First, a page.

SHORPY Historic Photo Archive & Fine-Art Prints
The Shorpy Archive
6000+ fine-art prints suitable for framing. Desk-size to sofa-size and larger, on archival paper or canvas.
Join and Share

Social Shorpy

Syndicate content
Syndicate content
Syndicate content
Daily e-mail updates:


Member Photos

Photos submitted by Shorpy members.

Colorized Photos

Colorized photos submitted by members.

About the Photos

Our holdings include hundreds of glass and film negatives/transparencies that we've scanned ourselves; in addition, many other photos on this site were extracted from reference images (high-resolution tiffs) in the Library of Congress research archive. (To query the database click here.) They are adjusted, restored and reworked by your webmaster in accordance with his aesthetic sensibilities before being downsized and turned into the jpegs you see here. All of these images (including "derivative works") are protected by copyright laws of the United States and other jurisdictions and may not be sold, reproduced or otherwise used for commercial purposes without permission.

© 2018 SHORPY INC.

[REV 25-NOV-2014]

JUMP TO PAGE   100  >  200  >  300  >  400  >  500  >  600

New York: 1910

New York: 1910

Lower Manhattan circa 1910. "Hudson Terminal buildings." 8x10 inch dry plate glass negative, Detroit Publishing Company. View full size.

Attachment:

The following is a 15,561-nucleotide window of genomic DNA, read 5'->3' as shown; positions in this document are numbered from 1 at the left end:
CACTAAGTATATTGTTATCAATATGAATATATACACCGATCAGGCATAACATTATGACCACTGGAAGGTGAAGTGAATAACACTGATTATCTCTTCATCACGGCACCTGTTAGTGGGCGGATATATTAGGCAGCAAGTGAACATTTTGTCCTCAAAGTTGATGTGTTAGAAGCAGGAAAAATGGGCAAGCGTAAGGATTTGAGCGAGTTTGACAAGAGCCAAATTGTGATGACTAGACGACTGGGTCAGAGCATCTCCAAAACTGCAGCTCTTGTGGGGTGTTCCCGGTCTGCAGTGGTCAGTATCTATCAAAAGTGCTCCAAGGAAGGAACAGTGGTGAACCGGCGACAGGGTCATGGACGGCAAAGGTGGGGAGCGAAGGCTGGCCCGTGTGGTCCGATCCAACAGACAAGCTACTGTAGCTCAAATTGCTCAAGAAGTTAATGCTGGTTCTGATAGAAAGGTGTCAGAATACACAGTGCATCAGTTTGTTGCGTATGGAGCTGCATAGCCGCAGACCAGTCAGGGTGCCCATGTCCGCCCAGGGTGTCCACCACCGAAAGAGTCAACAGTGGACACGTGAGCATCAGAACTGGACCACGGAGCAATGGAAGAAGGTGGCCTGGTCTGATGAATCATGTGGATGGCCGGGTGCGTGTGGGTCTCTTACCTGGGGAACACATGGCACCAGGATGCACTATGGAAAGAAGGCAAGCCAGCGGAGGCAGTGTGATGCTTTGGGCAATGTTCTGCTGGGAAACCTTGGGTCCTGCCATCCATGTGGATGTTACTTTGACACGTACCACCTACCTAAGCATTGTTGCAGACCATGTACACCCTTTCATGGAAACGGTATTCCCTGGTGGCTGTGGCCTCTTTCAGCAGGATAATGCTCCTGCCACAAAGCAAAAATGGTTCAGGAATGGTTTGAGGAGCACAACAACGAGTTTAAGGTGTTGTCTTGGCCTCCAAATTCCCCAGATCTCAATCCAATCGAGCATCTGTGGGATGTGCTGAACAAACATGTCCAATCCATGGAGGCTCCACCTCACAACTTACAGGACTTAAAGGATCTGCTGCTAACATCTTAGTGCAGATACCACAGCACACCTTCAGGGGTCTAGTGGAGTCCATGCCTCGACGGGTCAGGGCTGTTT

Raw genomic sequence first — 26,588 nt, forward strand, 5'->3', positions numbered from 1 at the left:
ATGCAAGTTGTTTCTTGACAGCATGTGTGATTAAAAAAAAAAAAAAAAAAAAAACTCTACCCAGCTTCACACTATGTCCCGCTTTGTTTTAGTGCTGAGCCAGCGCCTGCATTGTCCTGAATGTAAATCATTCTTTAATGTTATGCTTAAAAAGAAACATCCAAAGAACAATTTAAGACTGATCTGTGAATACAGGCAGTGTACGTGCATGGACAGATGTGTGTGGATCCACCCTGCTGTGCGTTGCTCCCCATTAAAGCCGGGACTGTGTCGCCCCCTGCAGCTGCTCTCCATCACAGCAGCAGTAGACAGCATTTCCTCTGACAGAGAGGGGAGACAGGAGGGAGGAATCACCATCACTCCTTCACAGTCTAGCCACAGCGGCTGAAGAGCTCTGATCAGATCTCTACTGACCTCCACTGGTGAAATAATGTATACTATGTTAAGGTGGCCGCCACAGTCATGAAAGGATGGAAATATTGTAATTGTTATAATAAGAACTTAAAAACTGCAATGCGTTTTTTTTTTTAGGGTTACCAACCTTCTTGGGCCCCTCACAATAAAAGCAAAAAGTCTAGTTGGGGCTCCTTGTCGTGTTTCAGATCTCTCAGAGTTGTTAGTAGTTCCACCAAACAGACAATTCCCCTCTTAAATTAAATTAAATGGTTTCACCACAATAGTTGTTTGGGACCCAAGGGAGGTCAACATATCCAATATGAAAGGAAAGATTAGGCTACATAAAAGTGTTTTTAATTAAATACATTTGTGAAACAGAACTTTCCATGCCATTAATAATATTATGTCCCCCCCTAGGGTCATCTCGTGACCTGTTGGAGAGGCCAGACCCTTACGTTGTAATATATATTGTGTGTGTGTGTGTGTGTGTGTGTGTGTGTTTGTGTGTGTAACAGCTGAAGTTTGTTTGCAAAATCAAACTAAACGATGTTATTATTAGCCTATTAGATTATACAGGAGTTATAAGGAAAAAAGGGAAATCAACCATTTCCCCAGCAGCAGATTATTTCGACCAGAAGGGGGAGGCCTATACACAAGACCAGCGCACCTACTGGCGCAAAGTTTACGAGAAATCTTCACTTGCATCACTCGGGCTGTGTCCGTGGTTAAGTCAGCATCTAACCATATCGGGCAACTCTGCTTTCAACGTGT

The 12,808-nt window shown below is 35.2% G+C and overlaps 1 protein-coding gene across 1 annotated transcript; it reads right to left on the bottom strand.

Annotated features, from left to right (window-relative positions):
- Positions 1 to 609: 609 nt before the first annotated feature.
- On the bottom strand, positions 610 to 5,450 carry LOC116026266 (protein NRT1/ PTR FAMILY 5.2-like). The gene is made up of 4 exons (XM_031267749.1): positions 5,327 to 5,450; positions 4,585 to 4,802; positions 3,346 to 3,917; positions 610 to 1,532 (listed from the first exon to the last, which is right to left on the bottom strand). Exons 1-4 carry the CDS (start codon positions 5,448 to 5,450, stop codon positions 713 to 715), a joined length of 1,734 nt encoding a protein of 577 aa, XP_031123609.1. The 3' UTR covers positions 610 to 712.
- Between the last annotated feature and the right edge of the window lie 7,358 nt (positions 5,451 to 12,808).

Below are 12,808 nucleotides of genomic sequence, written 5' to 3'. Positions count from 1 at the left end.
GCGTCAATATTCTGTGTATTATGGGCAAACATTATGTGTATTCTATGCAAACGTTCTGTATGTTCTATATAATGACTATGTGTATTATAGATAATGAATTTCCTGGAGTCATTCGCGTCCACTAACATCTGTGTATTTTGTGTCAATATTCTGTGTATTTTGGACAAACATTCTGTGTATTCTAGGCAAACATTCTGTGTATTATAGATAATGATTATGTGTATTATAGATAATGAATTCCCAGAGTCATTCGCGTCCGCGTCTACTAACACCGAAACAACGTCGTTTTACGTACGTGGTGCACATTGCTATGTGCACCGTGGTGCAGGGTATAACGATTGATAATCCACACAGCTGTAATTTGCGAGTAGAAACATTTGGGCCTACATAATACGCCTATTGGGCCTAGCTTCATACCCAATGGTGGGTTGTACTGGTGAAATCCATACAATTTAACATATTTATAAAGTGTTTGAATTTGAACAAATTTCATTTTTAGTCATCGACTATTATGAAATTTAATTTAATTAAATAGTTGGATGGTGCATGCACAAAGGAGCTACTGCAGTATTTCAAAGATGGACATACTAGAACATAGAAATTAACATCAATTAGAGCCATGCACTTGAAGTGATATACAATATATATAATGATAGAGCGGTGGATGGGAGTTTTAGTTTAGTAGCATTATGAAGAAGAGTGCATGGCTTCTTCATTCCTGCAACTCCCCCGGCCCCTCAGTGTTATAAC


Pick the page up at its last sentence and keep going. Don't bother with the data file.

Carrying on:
On Shorpy:
Today's Top 5

So beautiful

What a poignant window on the past. Amazing how events, when filtered through time and knowledge and experience, backwards and forwards, fraught as they are with emotion, take on new meaning. Now when I see a movie with the WTC towers standing insouciantly in the background, unaware of their fate, I get a catch in my throat. Similarly to visit NYC and just look at the air where they stood, presents a moment of listening and learning if you let it.

Rooftop Vents

What are those oblong chimney-like structures seen on the roofs of several buildings? Could they be fireplace exhausts?

[Your hunch is correct: The chimneylike things are chimneys! - Dave]

Attractive Buildings

The Hudson Terminal buildings look quite attractive. It may be blasphemous to say this but I was never a fan of the architecture in the WTC buildings.

New York Law School

FWIW, New York Law School was started by several Columbia University Law School professors who had philosophical and pedagological differences with the Columbia Universtiy administration.

Chim Chiminey

45 (?) chimneys, countless steam pipes and one water tank! I find rooftops the absolute most interesting parts of old building!

Colossal structures of the past.

We don't have that tall buildings here in Finland even now (Well, maybe one or two). And that was 100 years ago. I guess there's lots of space here. No need to "go up." But that's still pretty impressive! Shame that those are not around anymore, they would have also made a lot more difficult target to hit, than WTC. Btw, I think it's kinda ironic that now they build world's tallest buildings in the middle east (Burj Khalifa in Dubai and that new colossal clock tower in Mecca. I'm just waiting for the news that some American has snapped and had enough and decided to even up the score some with a plane of his own.)